Were retired forensic identity police officers hiding their envy during public tours of the OPP’s new identification center in Chatham on Wednesday?
Probably, but they hid it well.
Those who worked in the forensic unit at the OPP’s Chatham-Kent headquarters were forced to share their workspace with the dining room, a senior OPP officer joked during ceremonies. opening.
“We have come to the world,” said ID unit commander Sgt. Curt Lansens.
The new facility on Park Avenue next to the OPP headquarters is a multi-million dollar building equipped with cutting-edge technology to examine evidence and solve crimes.
The building includes a laboratory area with three biohazard suites, one for victim, suspect and crime scene evidence to ensure no cross-contamination of physical evidence.
While the OPP would not open the doors to short- and long-term evidence storage areas for public scrutiny, Lansens said lawyers can request insight into how evidence is handled.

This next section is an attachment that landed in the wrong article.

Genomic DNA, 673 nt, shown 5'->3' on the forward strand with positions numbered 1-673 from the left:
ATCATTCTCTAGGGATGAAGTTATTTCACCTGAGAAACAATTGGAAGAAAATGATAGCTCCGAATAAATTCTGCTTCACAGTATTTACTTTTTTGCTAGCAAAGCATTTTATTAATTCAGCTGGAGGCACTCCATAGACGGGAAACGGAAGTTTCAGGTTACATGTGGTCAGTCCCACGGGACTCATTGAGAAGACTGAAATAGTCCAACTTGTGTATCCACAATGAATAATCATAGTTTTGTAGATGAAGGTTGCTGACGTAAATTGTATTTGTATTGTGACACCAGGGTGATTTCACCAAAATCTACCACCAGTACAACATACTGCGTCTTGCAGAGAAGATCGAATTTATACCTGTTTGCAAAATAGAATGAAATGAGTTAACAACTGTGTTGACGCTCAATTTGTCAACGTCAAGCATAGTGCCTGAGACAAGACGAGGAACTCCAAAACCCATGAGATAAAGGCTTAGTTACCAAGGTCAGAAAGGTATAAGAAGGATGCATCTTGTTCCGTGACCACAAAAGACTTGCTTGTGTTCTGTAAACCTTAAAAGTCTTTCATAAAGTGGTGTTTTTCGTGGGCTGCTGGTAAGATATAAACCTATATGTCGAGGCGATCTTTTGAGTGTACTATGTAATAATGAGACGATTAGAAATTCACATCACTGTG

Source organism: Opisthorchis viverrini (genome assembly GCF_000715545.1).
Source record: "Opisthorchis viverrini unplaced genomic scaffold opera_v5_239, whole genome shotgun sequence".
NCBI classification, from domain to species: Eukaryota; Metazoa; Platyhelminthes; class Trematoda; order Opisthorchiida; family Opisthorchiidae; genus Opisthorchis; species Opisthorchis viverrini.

However, a separate chemical room, photo studio, and bloodstain room for analyzing bloodstain patterns and academic research were part of the tour.
Among the new equipment is a chamber with heat and humidity controls for developing paper fingerprints.
The building also houses a large garage with an elevator for officers to inspect vehicles.
OPP Commissioner Chris Lewis cut a red ribbon to officially open the new facility.
The forensic identification officer’s job is difficult, Lewis said.
“(They) are using modern science to keep dangerous offenders off the streets.”
In doing so, the work of identity officers often deals with tragedies; “they see the worst… in less than favorable circumstances,” Lewis said.
The new Chatham facility serves Lambton and Essex counties, as well as the OPP guarded areas in Chatham-Kent.
There are 115 civilian and uniformed staff working in forensic identification at OPP facilities across Ontario.
From its humble beginnings in 1949 taking fingerprints and photographing crime scenes, identity officers have received ongoing training in advanced evidence-handling skills and how to defend their results in the courtroom. ‘hearing.
“Our history of forensic identification is recognized around the world,” Lewis said.